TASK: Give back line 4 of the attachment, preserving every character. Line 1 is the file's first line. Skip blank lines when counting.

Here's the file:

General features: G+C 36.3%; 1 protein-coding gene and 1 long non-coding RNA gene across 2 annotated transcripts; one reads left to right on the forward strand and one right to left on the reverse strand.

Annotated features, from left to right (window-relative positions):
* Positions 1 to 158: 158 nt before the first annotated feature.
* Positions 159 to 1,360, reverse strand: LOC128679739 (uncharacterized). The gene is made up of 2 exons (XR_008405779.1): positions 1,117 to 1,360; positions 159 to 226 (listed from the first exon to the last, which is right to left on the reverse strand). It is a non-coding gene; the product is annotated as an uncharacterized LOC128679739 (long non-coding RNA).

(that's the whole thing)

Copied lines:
* Positions 159 to 1,360, reverse strand: LOC128679739 (uncharacterized). The gene is made up of 2 exons (XR_008405779.1): positions 1,117 to 1,360; positions 159 to 226 (listed from the first exon to the last, which is right to left on the reverse strand). It is a non-coding gene; the product is annotated as an uncharacterized LOC128679739 (long non-coding RNA).